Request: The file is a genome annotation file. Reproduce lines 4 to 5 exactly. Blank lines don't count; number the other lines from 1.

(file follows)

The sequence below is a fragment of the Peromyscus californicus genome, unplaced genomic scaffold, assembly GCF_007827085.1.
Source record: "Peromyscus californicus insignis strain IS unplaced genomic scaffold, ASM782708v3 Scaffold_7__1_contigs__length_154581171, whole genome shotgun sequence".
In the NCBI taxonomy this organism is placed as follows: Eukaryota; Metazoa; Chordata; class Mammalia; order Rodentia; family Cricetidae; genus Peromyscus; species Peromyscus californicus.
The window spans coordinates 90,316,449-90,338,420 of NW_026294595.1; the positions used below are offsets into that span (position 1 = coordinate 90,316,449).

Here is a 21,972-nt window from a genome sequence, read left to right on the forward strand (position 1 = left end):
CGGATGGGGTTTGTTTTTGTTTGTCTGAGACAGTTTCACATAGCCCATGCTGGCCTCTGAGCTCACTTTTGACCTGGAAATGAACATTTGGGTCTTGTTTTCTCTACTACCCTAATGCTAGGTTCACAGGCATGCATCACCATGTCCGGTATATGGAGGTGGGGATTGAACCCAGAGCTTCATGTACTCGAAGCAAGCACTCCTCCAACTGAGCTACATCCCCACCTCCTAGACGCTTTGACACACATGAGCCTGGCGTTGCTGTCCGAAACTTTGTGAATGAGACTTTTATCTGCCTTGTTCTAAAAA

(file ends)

The window spans coordinates 90,316,449-90,338,420 of NW_026294595.1; the positions used below are offsets into that span (position 1 = coordinate 90,316,449).

Here is a 21,972-nt window from a genome sequence, read left to right on the forward strand (position 1 = left end):